In North Carolina, personal representative is a fiduciary appointed by the Superior Court to perform the activities required to settle the decedent’s estate. G.S. § 28A-2-4. Other terms for a personal representative are executor and administrator. G.S. § 28A-1-1. Under North Carolina law, personal representatives are entitled to receive compensation for their work. Compensation is based on either what the will provides or what the statute provides. G.S. § 28A-23-3. Oftentimes testators include clear provisions in their wills as to how much the personal representative is to be compensation. G.S. § 28A-23-3(g). Sometimes the will is silent on the matter. If the will is silent or if there is no will, the personal representative is still entitled to be compensated for their work. The amount of compensation would be based on North Carolina law.
Statutory Compensation in North Carolina
Under the statute, a personal representative is entitled to receive up to 5% of the estate’s “receipts and disbursements” as compensation. In other words, compensation is based on the value of the estate after all assets are received into the estate and all debts and expenses are paid out of the estate.
Note that the statute allows compensation of “up to 5%.” This does not mean that the court will approve 5%. The court may approve less. The court will approve a percentage based on what it determines is warranted based on the work the personal representative performed during the estate administration process. The Clerk of the Superior Court will consider the time, effort, and skill involved in the management of the estate. G.S. § 28A-23-3
Commissions are typically paid out of estate assets at the end of the administration process. The court clerk must first approve the commission. A personal representative will be denied compensation if they are found guilty of misconduct in the performance of their duties.
Duties and Responsibilities of the Personal Representative
The job of the personal representative is to perform the tasks necessary settle the estate of a decedent.
- Manage estate assets. Throughout the administration process, the personal representative must manage the assets in the estate. This starts with identifying the assets and ensuring that they are secure. It is critical that the personal representative preserve the value of the estate by protecting its assets. The personal representative is required to creating an inventory of estate assets that includes a description and the value of each asset.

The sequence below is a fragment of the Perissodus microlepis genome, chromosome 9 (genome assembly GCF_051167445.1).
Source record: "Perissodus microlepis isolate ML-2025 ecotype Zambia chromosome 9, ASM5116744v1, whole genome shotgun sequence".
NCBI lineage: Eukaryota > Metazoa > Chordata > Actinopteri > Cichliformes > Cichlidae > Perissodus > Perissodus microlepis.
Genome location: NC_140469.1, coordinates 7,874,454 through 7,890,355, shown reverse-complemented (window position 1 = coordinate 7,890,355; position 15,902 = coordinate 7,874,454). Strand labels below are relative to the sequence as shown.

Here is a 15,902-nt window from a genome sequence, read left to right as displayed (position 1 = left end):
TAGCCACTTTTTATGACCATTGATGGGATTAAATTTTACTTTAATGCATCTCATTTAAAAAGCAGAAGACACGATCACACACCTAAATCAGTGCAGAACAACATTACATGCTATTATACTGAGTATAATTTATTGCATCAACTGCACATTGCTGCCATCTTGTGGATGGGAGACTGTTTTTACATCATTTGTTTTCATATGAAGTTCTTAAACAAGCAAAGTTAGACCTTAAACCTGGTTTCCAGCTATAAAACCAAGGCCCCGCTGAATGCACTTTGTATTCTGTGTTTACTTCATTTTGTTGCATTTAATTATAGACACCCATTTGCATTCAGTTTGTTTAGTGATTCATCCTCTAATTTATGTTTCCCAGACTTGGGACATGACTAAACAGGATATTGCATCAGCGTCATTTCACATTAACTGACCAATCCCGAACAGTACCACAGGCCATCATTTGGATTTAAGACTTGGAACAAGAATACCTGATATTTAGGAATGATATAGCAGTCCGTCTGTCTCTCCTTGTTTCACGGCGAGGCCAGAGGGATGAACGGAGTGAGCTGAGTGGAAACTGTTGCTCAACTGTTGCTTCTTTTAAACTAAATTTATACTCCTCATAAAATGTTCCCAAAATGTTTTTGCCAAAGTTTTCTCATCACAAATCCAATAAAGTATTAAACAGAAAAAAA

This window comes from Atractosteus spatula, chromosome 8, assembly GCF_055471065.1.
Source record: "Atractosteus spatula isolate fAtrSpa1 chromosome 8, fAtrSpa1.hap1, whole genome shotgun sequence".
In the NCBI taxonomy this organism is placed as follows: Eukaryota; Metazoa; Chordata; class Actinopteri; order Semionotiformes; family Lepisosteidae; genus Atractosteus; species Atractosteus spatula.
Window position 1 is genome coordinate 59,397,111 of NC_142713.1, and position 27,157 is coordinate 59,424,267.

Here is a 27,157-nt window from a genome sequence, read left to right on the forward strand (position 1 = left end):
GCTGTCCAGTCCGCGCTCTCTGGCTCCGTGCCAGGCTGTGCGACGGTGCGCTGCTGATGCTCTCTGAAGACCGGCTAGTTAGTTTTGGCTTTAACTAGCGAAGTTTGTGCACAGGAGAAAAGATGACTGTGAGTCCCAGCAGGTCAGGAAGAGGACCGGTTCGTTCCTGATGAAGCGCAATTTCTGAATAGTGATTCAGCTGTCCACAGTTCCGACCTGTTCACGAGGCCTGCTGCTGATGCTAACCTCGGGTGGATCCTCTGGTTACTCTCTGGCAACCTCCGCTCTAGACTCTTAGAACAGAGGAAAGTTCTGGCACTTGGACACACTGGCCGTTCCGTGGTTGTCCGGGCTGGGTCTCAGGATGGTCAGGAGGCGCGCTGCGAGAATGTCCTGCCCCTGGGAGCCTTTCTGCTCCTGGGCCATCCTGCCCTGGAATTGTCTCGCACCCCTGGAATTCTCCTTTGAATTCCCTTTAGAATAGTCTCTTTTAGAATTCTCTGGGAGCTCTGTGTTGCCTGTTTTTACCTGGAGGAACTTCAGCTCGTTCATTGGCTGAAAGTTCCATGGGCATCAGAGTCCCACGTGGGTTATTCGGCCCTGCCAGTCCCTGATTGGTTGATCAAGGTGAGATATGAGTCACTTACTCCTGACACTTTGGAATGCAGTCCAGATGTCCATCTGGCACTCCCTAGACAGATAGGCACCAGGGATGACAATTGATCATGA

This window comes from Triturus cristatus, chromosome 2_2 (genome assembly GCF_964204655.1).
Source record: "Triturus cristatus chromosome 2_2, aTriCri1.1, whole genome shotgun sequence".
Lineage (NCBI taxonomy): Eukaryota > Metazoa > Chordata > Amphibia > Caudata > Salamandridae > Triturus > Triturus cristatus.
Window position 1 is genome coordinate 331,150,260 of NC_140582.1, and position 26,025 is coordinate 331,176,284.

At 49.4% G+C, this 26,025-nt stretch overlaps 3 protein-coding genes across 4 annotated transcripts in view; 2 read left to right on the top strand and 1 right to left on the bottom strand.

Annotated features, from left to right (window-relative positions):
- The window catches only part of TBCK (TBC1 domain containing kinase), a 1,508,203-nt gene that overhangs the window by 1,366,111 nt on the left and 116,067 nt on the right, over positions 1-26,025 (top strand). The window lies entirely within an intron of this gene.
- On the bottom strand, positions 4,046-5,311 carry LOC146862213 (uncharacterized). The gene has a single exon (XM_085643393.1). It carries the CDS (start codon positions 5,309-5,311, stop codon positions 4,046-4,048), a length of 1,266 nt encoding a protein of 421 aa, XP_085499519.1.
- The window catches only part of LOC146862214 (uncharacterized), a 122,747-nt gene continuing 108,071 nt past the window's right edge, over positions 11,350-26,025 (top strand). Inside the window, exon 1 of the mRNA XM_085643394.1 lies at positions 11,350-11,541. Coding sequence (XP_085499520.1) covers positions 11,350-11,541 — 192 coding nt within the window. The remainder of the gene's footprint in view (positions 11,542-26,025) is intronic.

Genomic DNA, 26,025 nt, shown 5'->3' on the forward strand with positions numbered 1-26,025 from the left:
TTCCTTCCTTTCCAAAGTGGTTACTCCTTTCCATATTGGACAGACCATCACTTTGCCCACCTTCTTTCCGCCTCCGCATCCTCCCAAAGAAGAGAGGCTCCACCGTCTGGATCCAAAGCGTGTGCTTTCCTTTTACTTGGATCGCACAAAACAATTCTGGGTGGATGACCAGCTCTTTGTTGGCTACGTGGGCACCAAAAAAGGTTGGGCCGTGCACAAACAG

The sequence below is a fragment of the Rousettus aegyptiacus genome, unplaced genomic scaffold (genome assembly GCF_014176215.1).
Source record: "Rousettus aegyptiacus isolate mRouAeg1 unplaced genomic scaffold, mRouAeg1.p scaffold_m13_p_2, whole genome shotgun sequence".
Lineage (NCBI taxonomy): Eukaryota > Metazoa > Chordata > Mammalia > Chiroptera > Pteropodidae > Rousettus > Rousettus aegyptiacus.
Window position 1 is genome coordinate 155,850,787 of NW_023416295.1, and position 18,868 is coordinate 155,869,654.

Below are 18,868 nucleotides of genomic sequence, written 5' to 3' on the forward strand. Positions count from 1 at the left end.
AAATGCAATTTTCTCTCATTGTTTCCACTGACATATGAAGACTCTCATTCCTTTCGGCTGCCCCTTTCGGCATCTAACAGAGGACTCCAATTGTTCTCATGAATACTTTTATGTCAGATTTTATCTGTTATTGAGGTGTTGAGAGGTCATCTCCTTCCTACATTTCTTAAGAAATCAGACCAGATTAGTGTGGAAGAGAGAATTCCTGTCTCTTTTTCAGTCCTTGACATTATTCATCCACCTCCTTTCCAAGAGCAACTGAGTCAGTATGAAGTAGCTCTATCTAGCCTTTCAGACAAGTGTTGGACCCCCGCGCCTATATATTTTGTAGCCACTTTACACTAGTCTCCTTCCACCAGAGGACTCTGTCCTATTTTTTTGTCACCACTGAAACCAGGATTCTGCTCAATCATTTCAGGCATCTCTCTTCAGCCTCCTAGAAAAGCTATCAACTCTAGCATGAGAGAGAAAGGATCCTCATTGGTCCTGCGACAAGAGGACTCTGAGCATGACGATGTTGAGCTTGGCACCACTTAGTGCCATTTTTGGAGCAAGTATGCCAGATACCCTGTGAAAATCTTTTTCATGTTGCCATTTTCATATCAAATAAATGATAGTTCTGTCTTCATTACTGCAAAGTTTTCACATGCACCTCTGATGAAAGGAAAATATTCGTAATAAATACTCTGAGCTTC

- Pay debts. Payment of estate debt is the top priority of estate administration. In fact, paying debt takes precedence over asset distribution. The first step in the debt payment process if for the personal representative to notify creditors of the claims process. This gives creditors opportunity the file claims. Only properly filed claims that are filed within the claims period will be considered for payment. G.S. § 28A-14-1. The personal representative pays valid, timely filed claims from estate assets. The personal representative must also pay expenses. Expenses include costs associated with the administration process, including court fees and fees charged by professionals hired to assist in the process, such as appraisers and accountants. The personal representative is not required to pay estate debts or expenses from their personal assets. If there are not enough assets in the estate to pay all debt, then some creditors will not get paid.
- Distribute assets. The manner of asset distribution is defined by the decedent’s will. If the decedent did not leave a valid will, then the personal representative must turn to North Carolina’s laws of intestate succession to determine who is entitled to share in the decedent’s estate.
How Compensation Is Paid in North Carolina
Note that the commission paid to the personal representative is also considered an expense of administration. Like all expenses it is paid out of estate assets and it is typically paid at the end of administration after the personal representative has submitted the final accounting to the court for approval.